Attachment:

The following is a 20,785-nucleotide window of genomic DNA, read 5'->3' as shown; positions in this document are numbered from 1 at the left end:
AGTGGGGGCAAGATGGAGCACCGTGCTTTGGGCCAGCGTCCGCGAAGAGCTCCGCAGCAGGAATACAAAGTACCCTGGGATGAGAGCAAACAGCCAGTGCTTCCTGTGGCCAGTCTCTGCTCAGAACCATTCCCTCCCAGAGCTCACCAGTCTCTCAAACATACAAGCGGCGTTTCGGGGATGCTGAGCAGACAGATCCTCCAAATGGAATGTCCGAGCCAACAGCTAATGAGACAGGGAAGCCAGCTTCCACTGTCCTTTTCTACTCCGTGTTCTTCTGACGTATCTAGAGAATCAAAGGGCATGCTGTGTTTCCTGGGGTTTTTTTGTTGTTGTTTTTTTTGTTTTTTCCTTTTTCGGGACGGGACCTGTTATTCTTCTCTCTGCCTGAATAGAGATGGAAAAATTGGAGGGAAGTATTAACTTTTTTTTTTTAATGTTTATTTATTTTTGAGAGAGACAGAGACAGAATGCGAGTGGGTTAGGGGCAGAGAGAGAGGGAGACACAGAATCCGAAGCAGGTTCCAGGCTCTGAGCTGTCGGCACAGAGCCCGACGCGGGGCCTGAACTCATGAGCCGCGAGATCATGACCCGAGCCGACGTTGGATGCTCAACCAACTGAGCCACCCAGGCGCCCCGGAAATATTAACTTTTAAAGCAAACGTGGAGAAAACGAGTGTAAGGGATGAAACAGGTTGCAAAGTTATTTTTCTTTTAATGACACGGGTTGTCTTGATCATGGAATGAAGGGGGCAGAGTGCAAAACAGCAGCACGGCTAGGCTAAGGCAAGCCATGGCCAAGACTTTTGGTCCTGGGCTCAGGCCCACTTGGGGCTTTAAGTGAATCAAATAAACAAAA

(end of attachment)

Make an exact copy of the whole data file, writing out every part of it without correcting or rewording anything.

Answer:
The following is a 20,785-nucleotide window of genomic DNA, read 5'->3' as shown; positions in this document are numbered from 1 at the left end:
AGTGGGGGCAAGATGGAGCACCGTGCTTTGGGCCAGCGTCCGCGAAGAGCTCCGCAGCAGGAATACAAAGTACCCTGGGATGAGAGCAAACAGCCAGTGCTTCCTGTGGCCAGTCTCTGCTCAGAACCATTCCCTCCCAGAGCTCACCAGTCTCTCAAACATACAAGCGGCGTTTCGGGGATGCTGAGCAGACAGATCCTCCAAATGGAATGTCCGAGCCAACAGCTAATGAGACAGGGAAGCCAGCTTCCACTGTCCTTTTCTACTCCGTGTTCTTCTGACGTATCTAGAGAATCAAAGGGCATGCTGTGTTTCCTGGGGTTTTTTTGTTGTTGTTTTTTTTGTTTTTTCCTTTTTCGGGACGGGACCTGTTATTCTTCTCTCTGCCTGAATAGAGATGGAAAAATTGGAGGGAAGTATTAACTTTTTTTTTTTAATGTTTATTTATTTTTGAGAGAGACAGAGACAGAATGCGAGTGGGTTAGGGGCAGAGAGAGAGGGAGACACAGAATCCGAAGCAGGTTCCAGGCTCTGAGCTGTCGGCACAGAGCCCGACGCGGGGCCTGAACTCATGAGCCGCGAGATCATGACCCGAGCCGACGTTGGATGCTCAACCAACTGAGCCACCCAGGCGCCCCGGAAATATTAACTTTTAAAGCAAACGTGGAGAAAACGAGTGTAAGGGATGAAACAGGTTGCAAAGTTATTTTTCTTTTAATGACACGGGTTGTCTTGATCATGGAATGAAGGGGGCAGAGTGCAAAACAGCAGCACGGCTAGGCTAAGGCAAGCCATGGCCAAGACTTTTGGTCCTGGGCTCAGGCCCACTTGGGGCTTTAAGTGAATCAAATAAACAAAA